Investigators: Raleigh apartment fire was arson

tmcdonald@newsobserver.comNovember 26, 2012 


Firefighters work at the apartment that was damaged by Monday morning's fire, which destoryed a multifamily building on Brockton Drive in northeast Raleigh. Photographed Monday (Nov. 26, 2012) afternoon.


— Investigators are working against a potential arsonist in the fire that damaged a four-unit apartment building in North Raleigh early Monday.

The fire, at 4608 Brockton Dr., displaced eight people, but no one was injured.

Dogs used in the investigation found evidence of some sort of flammable substance near a couch on a rear deck where firefighters and residents say the fire began, said Raleigh fire Lt. Adam Stanley.

“We are investigating it as an arson fire at this point,” Stanley said.

Raleigh police and agents with the Bureau of Alcohol, Tobacco, Firearms and Explosives are assisting with the fire department’s investigation. No one has been arrested, Stanley said.

The fire heavily damaged the home of Candace Morgan, who lives at 4608-B Brockton Drive, and resulted in smoke and water damage to the three other apartments, said Raleigh fire Capt. Wayne Motley.

Morgan watched her two children walk out the door to catch the bus to school Monday before she crawled back on her living room couch and fell asleep.

Minutes later, Morgan, 31, was awakened by a loud banging on her front door.

It was her children, Angel, 12 and LaMarcus, 14.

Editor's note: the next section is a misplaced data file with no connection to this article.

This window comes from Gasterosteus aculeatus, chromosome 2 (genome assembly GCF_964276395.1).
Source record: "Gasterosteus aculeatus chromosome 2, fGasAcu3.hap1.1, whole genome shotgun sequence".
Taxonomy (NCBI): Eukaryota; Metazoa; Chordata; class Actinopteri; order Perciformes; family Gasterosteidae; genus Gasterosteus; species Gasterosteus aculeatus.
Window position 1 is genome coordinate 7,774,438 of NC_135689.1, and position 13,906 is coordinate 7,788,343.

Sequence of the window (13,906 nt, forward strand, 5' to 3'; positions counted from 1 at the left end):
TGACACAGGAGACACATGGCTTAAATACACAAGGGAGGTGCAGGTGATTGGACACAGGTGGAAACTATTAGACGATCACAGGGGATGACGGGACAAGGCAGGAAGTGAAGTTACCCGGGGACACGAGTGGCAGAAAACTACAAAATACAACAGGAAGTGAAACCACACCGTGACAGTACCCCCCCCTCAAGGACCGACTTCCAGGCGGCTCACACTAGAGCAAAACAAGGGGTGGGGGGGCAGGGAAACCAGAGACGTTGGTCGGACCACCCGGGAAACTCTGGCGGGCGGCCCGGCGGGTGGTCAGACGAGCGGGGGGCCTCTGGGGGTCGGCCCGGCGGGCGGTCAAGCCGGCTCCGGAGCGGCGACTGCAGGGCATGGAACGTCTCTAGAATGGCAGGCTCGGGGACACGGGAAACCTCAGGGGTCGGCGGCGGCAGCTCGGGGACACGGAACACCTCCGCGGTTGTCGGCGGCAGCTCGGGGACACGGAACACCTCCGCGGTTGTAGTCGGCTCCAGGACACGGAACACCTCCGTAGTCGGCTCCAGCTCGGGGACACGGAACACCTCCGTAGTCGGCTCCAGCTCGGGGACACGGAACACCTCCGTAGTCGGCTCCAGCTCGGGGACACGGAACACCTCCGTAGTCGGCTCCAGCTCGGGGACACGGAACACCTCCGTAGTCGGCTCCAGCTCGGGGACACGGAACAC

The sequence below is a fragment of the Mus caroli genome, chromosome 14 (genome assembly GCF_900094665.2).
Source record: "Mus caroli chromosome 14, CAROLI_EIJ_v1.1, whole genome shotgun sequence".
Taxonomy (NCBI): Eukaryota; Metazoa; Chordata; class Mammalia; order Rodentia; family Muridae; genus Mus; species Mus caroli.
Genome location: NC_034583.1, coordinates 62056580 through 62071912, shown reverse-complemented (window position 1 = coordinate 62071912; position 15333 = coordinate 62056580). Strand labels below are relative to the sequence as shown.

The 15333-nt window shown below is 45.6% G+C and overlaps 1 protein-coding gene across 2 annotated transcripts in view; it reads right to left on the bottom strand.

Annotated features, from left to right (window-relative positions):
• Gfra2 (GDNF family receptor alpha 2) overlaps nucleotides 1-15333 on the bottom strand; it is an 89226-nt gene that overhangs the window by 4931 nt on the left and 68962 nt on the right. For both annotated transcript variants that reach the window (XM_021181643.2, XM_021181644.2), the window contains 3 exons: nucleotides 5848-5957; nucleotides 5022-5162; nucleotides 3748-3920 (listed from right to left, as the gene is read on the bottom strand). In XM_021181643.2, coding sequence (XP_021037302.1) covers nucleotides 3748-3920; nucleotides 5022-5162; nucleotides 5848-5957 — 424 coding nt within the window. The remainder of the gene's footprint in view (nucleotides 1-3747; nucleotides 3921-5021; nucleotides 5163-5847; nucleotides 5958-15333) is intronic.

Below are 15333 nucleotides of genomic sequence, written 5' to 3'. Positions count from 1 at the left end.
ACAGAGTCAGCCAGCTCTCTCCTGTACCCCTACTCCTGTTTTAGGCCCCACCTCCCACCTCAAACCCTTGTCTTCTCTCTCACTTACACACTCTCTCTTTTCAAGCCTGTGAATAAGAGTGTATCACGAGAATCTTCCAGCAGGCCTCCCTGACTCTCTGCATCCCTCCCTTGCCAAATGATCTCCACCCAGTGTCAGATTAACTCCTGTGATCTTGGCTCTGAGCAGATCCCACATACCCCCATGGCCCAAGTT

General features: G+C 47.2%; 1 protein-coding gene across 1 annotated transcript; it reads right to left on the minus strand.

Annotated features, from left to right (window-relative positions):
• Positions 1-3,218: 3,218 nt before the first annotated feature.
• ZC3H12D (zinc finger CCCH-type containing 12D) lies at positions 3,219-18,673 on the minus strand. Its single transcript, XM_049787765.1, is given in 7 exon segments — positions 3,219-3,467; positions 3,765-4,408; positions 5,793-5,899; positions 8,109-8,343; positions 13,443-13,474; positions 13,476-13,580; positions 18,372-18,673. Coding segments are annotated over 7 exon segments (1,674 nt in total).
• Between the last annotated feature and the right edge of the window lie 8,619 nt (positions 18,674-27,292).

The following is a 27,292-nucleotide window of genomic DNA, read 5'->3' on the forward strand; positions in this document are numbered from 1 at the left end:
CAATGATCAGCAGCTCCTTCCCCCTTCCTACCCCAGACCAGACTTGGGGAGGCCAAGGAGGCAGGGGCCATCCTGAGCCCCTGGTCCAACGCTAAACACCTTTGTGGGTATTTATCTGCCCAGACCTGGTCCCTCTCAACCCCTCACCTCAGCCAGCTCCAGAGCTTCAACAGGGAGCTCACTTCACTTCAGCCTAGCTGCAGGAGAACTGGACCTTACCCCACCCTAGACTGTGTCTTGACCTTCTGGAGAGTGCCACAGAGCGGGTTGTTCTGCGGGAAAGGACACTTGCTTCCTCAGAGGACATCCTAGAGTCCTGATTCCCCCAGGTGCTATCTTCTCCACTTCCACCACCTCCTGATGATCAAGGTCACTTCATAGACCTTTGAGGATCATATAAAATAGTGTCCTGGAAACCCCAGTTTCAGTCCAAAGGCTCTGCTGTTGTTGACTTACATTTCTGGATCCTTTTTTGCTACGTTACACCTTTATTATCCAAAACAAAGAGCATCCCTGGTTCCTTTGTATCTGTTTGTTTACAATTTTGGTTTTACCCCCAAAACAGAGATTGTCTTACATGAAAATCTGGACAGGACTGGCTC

“They came back to the apartment, banging on the door,” Morgan said. “They told me the back of the house was smoking.”

LaMarcus, who attends East Millbrook Middle School with his sister, said black smoke was everywhere.

“It was like to the top of the trees,” he said.

Antonio Navarro, 17, who lives with his parents at apartment C, was awakened by the smell of smoke. He thought the air conditioner was malfunctioning.

But then someone came knocking on the front door and yelling the house was on fire.

“I looked out back. It was all lit up,” Navarro said. “I ain’t never seen nothing like that.”

On Monday afternoon, Morgan stood across the street from her burned apartment with her children and sister. She was still wrapped in the white blanket she pulled around her shoulders when she fled her home.

Morgan thinks the fire started on the couch that she had recently put on the rear deck so a relative could pick it up. She said her lease ends next month.

“When I opened my curtains, the fire was about my height,” said Morgan, who stands about 5 feet 2 inches tall. “The couch was on fire. It had already burned half of the couch. That’s when I called 911.”

Morgan said even before she went to bed between 4 and 4:30 a.m., she smelled “a funny smell. A rubbery smell.”

“I didn’t pay no attention to it,” she said.

Officials with the Red Cross gave the displaced families vouchers that paid for rooms for two nights at the Comfort Inn.

Morgan had gotten into her apartment by late Monday afternoon. The fire had destroyed her furniture, but she was able to find her high school diploma, birth certificate and some of her children’s clothing.

Navarro, her next door neighbor, was livid.

“I don’t know why this happened,” he said, sitting on a sidewalk curb across from his family’s apartment. “It just makes me mad.”

McDonald: 919-829-4533

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